Google has taken its social media strategy to the next level with the launch of Google+ in an attempt to challenge dominant social media network, Facebook.
What is Google+ All About?
Google tells us that the need to connect with others is among the most basic of human needs. Today, human connections increasingly happen online but the quality and substance of real-world interactions can get lost in the rigidness of our online tools making communication awkward. Google+ attempts to fix this by offering a deeper, more subtle approach to online relationships. It is split into four areas, known as circles, sparks, hangouts and mobile:
+Circles enable you to share what matters, with the people who matter most - status and personal info can be shared with select groups of friends, similar to real life where we share certain types of information selectively with chosen circles of friends.
+Sparks: strike up a conversation, about pretty much anything – this is about sharing our healthy obsessions like cars, fashion and sport with others who share our interests. Google says great content can lead to great conversations therefore its online sharing engine, Sparks delivers highly contagious content from across the Internet, on any topic, in over 40 languages, once you’ve added your interests.
+Hangouts: stop by and say hello, face-to-face-to-face – this offers users a real-time video area where you can spend time with your Circles online having a group video chat, combining the casual meet-up with live multi-person video.
+Mobile: share what’s around, right now, without any hassle – Google+ focuses on things like GPS, cameras, and messaging to make your pocket computer even more personal. In life, the places we visit shape conversations therefore Google+ gives you the option of adding your location to every post. Your locations can easily be shared via your phone, your photos can be instantly uploaded to a private cloud album and a new group messaging service dubbed Huddle improves on SMS.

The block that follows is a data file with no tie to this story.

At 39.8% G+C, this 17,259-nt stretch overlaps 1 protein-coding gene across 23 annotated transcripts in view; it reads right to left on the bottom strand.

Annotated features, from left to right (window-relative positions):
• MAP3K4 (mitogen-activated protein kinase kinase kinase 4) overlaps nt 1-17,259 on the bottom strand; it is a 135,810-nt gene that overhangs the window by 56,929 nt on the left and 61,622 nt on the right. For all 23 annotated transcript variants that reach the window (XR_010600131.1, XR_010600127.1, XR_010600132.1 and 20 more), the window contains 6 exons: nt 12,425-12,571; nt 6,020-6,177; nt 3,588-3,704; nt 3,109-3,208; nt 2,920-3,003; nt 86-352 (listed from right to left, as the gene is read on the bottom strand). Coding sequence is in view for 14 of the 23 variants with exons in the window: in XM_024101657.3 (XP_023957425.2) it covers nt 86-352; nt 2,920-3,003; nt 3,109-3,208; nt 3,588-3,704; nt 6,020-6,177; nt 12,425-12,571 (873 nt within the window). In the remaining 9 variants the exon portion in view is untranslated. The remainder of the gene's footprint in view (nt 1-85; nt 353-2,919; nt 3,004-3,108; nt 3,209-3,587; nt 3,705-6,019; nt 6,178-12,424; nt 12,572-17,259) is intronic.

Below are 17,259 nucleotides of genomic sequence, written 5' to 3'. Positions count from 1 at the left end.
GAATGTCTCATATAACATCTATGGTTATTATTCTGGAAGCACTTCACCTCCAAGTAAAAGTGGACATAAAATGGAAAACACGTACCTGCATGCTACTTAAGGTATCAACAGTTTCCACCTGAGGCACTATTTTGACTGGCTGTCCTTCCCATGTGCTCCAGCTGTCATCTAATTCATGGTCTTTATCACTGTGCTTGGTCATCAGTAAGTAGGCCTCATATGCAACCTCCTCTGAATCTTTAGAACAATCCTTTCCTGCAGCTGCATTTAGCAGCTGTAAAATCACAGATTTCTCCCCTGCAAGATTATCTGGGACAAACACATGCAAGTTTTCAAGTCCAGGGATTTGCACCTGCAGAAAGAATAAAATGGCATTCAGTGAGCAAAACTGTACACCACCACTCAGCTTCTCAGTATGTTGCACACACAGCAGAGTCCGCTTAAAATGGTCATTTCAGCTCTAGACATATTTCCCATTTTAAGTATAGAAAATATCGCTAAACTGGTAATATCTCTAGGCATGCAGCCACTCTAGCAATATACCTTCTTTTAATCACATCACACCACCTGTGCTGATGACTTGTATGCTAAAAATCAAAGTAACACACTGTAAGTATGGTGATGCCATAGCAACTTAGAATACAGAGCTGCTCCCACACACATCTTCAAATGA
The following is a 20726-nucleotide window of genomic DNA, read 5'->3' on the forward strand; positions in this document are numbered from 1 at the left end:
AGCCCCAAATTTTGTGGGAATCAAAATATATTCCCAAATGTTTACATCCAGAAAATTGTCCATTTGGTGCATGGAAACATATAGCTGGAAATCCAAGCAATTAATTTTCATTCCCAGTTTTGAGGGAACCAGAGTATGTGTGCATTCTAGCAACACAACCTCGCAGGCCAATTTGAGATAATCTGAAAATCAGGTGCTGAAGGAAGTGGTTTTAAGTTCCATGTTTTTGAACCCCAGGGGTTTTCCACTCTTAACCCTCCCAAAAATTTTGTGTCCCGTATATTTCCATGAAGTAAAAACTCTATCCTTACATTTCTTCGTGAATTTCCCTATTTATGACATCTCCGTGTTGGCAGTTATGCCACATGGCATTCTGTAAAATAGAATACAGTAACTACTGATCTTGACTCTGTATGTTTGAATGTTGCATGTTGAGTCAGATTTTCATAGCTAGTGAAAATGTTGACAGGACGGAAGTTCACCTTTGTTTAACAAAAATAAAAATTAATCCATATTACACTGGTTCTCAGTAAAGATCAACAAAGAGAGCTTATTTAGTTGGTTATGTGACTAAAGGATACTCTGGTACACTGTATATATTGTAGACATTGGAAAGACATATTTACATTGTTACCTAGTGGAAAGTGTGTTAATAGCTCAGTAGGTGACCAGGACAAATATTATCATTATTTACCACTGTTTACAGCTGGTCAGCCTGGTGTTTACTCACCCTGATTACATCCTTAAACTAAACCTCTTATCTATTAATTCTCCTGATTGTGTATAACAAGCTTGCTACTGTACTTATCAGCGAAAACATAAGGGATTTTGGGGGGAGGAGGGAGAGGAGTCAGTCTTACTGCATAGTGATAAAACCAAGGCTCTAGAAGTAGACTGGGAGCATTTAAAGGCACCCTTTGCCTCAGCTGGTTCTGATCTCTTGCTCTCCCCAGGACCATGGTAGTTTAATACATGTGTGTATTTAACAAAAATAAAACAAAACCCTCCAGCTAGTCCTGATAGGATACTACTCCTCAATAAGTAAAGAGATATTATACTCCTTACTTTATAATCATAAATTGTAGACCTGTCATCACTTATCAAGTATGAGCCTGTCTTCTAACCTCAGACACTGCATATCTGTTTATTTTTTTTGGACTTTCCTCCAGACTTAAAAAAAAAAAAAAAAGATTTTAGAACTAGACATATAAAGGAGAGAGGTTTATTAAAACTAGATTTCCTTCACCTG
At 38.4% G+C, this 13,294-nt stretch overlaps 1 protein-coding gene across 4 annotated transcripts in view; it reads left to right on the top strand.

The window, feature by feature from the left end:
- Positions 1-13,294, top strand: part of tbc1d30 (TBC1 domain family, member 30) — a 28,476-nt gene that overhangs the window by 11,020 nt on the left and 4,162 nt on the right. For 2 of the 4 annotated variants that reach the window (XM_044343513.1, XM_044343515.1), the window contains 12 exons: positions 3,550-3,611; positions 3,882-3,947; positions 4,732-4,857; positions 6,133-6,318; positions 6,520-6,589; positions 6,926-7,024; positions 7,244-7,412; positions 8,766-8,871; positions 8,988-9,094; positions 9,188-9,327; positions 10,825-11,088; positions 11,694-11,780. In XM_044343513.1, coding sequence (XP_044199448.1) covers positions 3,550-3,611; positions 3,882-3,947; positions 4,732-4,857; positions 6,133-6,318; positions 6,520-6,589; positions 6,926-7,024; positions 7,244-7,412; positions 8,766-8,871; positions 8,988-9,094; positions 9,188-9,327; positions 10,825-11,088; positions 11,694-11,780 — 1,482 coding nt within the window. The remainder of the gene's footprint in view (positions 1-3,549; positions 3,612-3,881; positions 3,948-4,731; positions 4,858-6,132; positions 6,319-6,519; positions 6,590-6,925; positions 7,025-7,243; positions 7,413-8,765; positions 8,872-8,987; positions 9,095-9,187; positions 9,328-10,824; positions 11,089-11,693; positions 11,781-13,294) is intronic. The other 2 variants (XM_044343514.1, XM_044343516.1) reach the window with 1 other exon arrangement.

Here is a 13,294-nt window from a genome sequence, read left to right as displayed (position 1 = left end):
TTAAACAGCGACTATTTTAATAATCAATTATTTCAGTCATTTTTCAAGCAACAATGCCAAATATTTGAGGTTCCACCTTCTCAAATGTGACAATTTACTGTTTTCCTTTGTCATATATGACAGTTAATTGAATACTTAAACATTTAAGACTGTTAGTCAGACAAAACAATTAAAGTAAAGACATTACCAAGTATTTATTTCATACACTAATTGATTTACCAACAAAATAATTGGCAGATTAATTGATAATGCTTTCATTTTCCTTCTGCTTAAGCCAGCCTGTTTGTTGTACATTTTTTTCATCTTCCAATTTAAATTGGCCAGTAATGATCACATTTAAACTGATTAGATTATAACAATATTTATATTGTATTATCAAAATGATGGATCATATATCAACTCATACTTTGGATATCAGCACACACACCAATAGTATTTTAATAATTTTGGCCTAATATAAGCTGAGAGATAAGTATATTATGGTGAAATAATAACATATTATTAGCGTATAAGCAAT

Google+ is live now, but is in testing and will remain invite-only for the foreseeable future.
What’s the Verdict So Far?
Vic Gundotra, Senior Vice President of Engineering at Google says “online sharing needs a serious re-think, so it's time we got started". Google+ has some useful features but some analysts say Google has simply reproduced features of Facebook while adding a video chat function.
Other sceptics say Google will find it difficult to convert Facebook devotees to their new social network, particularly as their previous efforts, Google Wave and Google Buzz proved unpopular with users....have they got it right this time or is it set to be just another failed attempt? This remains to be seen.
Google is playing it canny by only releasing the product via invite to a limited set of users before being gradually opened up to the general public”, says Maggie Shiels Technology reporter, BBC. This is perhaps a good sign indicating that Google is serious about getting it right this time by testing the water. Google needs to find out what works, what doesn’t and what needs improved upon before Google+ is made available to the masses, to maximise its chances of success. Once testing is complete, Google+ may be in a position give Facebook a run for its money!